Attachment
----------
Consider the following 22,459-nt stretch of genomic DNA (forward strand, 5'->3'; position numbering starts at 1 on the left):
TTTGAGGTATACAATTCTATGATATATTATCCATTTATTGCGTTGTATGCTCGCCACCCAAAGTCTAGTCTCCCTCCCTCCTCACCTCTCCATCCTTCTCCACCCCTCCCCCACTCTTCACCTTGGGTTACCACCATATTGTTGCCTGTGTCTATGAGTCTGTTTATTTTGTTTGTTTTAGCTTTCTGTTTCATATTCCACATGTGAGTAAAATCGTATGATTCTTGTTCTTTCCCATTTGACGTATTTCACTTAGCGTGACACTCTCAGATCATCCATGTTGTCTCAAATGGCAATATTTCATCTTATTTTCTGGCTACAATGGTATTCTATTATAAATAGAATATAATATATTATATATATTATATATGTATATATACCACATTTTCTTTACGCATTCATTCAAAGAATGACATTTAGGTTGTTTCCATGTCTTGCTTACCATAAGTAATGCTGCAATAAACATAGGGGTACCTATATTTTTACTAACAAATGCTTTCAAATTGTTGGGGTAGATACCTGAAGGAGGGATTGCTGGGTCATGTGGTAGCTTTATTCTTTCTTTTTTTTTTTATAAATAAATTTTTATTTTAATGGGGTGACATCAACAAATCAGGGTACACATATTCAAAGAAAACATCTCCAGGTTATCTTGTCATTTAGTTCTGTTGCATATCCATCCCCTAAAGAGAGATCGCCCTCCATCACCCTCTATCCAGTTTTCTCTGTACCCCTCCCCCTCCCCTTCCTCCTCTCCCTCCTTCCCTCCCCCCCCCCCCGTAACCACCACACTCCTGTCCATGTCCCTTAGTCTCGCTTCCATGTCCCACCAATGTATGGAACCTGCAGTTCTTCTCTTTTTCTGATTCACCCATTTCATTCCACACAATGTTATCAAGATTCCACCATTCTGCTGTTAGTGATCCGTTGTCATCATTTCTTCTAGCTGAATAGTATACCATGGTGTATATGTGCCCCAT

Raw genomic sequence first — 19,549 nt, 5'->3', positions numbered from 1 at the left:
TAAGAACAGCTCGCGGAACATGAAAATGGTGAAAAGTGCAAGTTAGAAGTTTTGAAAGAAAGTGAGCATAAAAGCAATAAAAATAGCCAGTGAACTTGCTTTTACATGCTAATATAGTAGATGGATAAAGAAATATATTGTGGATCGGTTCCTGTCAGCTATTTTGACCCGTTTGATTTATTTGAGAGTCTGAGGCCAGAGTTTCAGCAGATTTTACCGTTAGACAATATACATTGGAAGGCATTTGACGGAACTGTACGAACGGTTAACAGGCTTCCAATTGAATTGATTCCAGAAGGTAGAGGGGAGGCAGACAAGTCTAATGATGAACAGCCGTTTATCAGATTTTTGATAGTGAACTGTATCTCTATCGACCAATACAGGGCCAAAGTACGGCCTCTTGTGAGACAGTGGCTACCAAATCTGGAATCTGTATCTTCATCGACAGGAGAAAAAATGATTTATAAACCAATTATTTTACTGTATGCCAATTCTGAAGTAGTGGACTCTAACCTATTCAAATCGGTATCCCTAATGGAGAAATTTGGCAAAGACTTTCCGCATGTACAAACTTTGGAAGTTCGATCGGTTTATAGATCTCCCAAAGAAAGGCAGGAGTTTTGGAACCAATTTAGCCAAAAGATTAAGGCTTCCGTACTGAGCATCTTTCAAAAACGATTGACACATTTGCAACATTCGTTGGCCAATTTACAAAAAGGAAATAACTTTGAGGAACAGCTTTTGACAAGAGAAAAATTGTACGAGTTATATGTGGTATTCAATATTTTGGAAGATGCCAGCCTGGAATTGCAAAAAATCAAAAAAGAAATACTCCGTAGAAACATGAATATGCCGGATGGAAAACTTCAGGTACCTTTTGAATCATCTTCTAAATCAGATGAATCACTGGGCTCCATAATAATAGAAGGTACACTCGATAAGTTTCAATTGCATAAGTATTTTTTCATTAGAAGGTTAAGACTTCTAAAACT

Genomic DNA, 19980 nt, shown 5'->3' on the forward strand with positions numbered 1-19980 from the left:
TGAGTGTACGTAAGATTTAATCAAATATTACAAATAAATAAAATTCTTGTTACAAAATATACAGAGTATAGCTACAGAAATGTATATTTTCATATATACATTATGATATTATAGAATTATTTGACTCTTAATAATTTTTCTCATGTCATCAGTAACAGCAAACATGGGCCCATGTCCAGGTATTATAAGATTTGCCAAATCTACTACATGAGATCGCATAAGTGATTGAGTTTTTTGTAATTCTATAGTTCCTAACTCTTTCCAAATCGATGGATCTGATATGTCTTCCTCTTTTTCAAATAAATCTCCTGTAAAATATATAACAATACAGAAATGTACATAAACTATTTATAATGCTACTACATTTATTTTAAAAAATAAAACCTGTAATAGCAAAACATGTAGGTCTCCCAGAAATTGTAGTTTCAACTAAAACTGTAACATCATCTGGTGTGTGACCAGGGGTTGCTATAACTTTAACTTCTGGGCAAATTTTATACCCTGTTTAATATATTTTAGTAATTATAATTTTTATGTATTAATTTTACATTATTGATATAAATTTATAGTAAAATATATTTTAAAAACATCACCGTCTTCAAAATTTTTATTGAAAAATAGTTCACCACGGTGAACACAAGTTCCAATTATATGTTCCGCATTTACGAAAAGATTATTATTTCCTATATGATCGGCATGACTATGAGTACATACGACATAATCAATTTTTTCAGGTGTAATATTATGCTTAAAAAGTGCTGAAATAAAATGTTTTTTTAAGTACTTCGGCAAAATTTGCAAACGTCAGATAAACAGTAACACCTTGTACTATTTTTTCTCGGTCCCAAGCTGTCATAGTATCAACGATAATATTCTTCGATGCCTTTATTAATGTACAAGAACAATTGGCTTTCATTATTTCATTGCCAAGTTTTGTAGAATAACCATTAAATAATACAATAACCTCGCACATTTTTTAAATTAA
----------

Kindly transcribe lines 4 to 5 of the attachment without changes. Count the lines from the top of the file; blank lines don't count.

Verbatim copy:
TAAGAACAGCTCGCGGAACATGAAAATGGTGAAAAGTGCAAGTTAGAAGTTTTGAAAGAAAGTGAGCATAAAAGCAATAAAAATAGCCAGTGAACTTGCTTTTACATGCTAATATAGTAGATGGATAAAGAAATATATTGTGGATCGGTTCCTGTCAGCTATTTTGACCCGTTTGATTTATTTGAGAGTCTGAGGCCAGAGTTTCAGCAGATTTTACCGTTAGACAATATACATTGGAAGGCATTTGACGGAACTGTACGAACGGTTAACAGGCTTCCAATTGAATTGATTCCAGAAGGTAGAGGGGAGGCAGACAAGTCTAATGATGAACAGCCGTTTATCAGATTTTTGATAGTGAACTGTATCTCTATCGACCAATACAGGGCCAAAGTACGGCCTCTTGTGAGACAGTGGCTACCAAATCTGGAATCTGTATCTTCATCGACAGGAGAAAAAATGATTTATAAACCAATTATTTTACTGTATGCCAATTCTGAAGTAGTGGACTCTAACCTATTCAAATCGGTATCCCTAATGGAGAAATTTGGCAAAGACTTTCCGCATGTACAAACTTTGGAAGTTCGATCGGTTTATAGATCTCCCAAAGAAAGGCAGGAGTTTTGGAACCAATTTAGCCAAAAGATTAAGGCTTCCGTACTGAGCATCTTTCAAAAACGATTGACACATTTGCAACATTCGTTGGCCAATTTACAAAAAGGAAATAACTTTGAGGAACAGCTTTTGACAAGAGAAAAATTGTACGAGTTATATGTGGTATTCAATATTTTGGAAGATGCCAGCCTGGAATTGCAAAAAATCAAAAAAGAAATACTCCGTAGAAACATGAATATGCCGGATGGAAAACTTCAGGTACCTTTTGAATCATCTTCTAAATCAGATGAATCACTGGGCTCCATAATAATAGAAGGTACACTCGATAAGTTTCAATTGCATAAGTATTTTTTCATTAGAAGGTTAAGACTTCTAAAACT

Genomic DNA, 19980 nt, shown 5'->3' on the forward strand with positions numbered 1-19980 from the left: